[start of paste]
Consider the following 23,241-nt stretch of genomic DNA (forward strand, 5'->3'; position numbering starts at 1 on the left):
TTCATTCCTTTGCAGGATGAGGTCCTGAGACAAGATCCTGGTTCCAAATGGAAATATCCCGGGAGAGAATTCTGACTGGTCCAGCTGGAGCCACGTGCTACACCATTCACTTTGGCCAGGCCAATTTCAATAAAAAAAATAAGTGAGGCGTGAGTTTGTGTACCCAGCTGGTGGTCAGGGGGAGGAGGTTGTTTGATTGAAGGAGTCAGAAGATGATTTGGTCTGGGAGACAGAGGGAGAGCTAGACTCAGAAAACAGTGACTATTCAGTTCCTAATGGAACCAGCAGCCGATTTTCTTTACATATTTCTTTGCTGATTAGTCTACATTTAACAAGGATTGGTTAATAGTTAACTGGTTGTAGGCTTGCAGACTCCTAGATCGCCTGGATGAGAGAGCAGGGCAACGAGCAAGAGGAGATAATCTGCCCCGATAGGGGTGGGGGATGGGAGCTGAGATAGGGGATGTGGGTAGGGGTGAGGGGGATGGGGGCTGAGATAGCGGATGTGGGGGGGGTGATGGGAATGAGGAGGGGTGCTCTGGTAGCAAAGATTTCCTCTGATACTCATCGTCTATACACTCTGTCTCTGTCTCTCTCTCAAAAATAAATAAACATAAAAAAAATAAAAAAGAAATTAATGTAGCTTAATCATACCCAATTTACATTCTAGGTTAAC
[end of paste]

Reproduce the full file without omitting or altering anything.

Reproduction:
Consider the following 23,241-nt stretch of genomic DNA (forward strand, 5'->3'; position numbering starts at 1 on the left):
TTCATTCCTTTGCAGGATGAGGTCCTGAGACAAGATCCTGGTTCCAAATGGAAATATCCCGGGAGAGAATTCTGACTGGTCCAGCTGGAGCCACGTGCTACACCATTCACTTTGGCCAGGCCAATTTCAATAAAAAAAATAAGTGAGGCGTGAGTTTGTGTACCCAGCTGGTGGTCAGGGGGAGGAGGTTGTTTGATTGAAGGAGTCAGAAGATGATTTGGTCTGGGAGACAGAGGGAGAGCTAGACTCAGAAAACAGTGACTATTCAGTTCCTAATGGAACCAGCAGCCGATTTTCTTTACATATTTCTTTGCTGATTAGTCTACATTTAACAAGGATTGGTTAATAGTTAACTGGTTGTAGGCTTGCAGACTCCTAGATCGCCTGGATGAGAGAGCAGGGCAACGAGCAAGAGGAGATAATCTGCCCCGATAGGGGTGGGGGATGGGAGCTGAGATAGGGGATGTGGGTAGGGGTGAGGGGGATGGGGGCTGAGATAGCGGATGTGGGGGGGGTGATGGGAATGAGGAGGGGTGCTCTGGTAGCAAAGATTTCCTCTGATACTCATCGTCTATACACTCTGTCTCTGTCTCTCTCTCAAAAATAAATAAACATAAAAAAAATAAAAAAGAAATTAATGTAGCTTAATCATACCCAATTTACATTCTAGGTTAAC